1970s in the 2000s

By tully | "Boredom at Its Boredest" by Michael Tully August 16, 2005 at 11:53AM

1970s in the 2000s

Since I was unable to attend the David Gordon Green hosted double-bill at the IFC Center last night, I had my own tribute to 1970s Hollywood, which was sponsored by--you guessed it--Netflix. My film of choice:


Previously, I'd only ever seen this thing on a shitty full-screen presentation. From the very first shot I knew that I was in for a completely new experience. I was right. Too fucking beautiful.

The editing in this film is one of its greatest assets, like they almost always cut out of a scene on action or when the viewer expects something really dramatic or interesting is going to happen. Instead of creating a sense of frustration, this technique creates a sense of propulsion--negative energy, in some weird way--that makes it consistently compelling. And I will go down on record as saying that the cut out of the first diner scene, when Hackman orders "a bottle of beer and a chocolate donut" and Pacino, clearly not in character, bursts out laughing, might be my favorite edit in cinema history.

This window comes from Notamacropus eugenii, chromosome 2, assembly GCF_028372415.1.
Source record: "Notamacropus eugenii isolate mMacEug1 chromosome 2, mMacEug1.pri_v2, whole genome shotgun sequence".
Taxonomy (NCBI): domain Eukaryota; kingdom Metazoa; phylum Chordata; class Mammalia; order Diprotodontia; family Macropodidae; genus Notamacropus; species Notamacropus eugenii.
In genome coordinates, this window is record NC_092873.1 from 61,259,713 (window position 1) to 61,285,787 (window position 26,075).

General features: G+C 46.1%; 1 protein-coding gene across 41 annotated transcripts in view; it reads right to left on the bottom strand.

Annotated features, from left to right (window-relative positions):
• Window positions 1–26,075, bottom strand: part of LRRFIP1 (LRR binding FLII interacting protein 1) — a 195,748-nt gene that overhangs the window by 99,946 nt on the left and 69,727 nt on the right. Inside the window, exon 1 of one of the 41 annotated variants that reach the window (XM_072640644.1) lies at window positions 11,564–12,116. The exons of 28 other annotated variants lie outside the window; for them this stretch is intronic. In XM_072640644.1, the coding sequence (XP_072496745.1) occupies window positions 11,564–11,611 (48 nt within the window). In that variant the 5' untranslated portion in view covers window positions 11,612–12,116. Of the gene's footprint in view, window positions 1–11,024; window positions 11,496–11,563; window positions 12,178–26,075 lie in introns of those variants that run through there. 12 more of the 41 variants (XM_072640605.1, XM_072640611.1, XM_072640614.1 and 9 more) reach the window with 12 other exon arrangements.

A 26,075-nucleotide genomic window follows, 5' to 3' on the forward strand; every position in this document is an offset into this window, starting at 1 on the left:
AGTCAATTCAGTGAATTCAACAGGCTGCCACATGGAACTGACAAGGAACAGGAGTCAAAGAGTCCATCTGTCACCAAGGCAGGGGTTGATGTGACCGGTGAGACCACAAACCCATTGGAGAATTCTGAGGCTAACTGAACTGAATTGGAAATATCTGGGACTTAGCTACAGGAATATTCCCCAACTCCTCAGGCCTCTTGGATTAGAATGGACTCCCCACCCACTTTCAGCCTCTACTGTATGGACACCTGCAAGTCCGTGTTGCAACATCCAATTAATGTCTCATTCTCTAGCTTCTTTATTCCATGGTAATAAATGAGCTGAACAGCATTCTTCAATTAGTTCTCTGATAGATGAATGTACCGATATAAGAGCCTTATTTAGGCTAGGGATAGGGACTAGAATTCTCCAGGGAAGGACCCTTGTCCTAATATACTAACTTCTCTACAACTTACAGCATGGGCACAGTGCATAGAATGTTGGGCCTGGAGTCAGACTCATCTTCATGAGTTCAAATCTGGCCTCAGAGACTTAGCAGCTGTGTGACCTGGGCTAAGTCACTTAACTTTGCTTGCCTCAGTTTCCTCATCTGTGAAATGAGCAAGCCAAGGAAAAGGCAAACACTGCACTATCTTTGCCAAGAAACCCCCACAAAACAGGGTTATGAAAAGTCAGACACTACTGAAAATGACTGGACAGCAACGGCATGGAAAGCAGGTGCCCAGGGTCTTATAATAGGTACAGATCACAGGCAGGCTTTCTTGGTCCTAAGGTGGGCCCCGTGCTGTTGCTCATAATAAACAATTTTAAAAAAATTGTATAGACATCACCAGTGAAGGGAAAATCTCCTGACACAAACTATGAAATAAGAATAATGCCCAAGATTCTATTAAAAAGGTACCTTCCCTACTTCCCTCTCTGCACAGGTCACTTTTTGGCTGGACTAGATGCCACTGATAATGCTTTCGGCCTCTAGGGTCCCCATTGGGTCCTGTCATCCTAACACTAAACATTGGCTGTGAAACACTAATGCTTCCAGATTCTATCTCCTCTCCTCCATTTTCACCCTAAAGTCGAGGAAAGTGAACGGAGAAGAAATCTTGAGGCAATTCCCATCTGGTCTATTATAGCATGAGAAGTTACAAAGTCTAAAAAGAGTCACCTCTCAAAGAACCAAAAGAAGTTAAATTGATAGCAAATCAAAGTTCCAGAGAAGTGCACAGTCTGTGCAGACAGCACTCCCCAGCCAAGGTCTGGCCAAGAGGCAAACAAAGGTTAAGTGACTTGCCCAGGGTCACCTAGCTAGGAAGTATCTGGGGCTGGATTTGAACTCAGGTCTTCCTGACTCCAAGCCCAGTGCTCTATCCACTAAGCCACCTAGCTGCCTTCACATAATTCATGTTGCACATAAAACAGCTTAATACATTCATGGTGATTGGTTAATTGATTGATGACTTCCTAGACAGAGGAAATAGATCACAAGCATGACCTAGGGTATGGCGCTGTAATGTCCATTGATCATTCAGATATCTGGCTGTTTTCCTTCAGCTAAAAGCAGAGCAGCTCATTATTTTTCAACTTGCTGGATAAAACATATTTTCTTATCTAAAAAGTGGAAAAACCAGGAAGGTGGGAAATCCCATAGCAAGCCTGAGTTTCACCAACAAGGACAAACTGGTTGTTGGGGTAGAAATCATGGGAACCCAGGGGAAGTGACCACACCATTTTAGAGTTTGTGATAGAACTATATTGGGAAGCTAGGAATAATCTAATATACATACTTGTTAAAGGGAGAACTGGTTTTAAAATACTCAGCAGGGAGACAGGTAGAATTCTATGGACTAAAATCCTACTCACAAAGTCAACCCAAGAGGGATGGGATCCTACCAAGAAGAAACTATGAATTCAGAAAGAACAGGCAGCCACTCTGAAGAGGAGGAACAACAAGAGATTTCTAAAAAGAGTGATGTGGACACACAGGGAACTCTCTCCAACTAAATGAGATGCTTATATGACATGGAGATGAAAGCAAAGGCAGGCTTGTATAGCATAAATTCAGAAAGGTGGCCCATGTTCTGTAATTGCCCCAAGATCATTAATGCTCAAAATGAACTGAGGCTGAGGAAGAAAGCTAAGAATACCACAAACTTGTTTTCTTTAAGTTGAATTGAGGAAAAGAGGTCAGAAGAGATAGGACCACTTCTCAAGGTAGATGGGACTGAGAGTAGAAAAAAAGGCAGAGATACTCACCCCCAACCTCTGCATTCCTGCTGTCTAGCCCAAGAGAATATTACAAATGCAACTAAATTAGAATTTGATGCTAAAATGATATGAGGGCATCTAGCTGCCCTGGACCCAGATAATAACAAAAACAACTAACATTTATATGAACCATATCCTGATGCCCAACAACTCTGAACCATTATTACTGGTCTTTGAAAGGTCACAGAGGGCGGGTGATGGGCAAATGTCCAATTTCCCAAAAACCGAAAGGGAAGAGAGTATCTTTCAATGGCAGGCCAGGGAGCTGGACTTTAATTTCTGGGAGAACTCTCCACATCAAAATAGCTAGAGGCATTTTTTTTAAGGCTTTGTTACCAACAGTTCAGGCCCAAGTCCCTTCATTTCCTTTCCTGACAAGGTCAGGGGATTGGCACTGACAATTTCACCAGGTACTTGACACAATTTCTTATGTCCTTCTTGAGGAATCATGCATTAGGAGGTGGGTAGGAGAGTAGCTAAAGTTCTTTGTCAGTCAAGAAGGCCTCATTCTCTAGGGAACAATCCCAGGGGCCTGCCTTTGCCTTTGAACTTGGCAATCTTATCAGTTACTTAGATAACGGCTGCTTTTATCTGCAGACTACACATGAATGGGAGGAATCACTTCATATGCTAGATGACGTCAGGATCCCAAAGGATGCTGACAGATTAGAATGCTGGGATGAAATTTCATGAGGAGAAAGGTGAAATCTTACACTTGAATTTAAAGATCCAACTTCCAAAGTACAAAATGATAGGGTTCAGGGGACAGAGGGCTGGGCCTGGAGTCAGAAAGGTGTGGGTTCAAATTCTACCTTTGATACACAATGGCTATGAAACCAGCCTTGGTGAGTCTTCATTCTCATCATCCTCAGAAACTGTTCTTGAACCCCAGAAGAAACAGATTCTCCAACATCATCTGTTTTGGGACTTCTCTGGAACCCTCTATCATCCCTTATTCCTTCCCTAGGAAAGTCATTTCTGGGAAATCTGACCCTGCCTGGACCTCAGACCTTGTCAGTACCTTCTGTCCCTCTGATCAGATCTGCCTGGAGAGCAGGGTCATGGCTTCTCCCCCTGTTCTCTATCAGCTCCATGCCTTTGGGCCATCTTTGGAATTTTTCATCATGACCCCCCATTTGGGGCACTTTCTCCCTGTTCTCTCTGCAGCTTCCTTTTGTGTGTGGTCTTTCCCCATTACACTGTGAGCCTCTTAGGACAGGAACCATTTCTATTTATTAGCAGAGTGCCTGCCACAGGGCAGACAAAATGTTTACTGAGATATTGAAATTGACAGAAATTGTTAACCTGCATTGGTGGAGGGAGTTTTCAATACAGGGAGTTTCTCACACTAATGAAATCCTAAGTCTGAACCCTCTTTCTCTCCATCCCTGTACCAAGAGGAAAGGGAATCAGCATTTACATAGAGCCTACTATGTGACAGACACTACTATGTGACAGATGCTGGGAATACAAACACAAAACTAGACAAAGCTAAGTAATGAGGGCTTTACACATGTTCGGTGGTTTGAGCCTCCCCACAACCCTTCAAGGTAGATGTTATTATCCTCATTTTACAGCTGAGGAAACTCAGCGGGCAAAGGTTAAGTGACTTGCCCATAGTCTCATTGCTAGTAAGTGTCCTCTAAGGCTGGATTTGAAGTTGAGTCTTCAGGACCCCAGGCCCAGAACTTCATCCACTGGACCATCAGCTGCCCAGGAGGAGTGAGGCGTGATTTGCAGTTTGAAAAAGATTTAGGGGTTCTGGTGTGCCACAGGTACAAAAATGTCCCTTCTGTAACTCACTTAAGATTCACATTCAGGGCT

Of course it builds to a melodramatic finale, which kind of defeats the purpose of the previous hour and a half, but this time around, I went with it more than I had in the past. Perhaps it was the stunning cinematography. If Tim Orr isn't the new Nestor Almendros, there isn't one.

Also watched Jim Van Bebber's THE MANSON FAMILY this weekend. After having worked so hard on the mighty COCAINE ANGEL, I admire the toil this guy put into his film. Too bad it kinda blows. For my money, DEADBEAT AT DAWN is the Van Bebber film to watch for pure ridiculous entertainment. That's like Ed Wood directing THE WARRIORS or some shit.

Can't wait to see the lineup for this year's NYFF. We should know by Friday...

This article is related to: Indie Film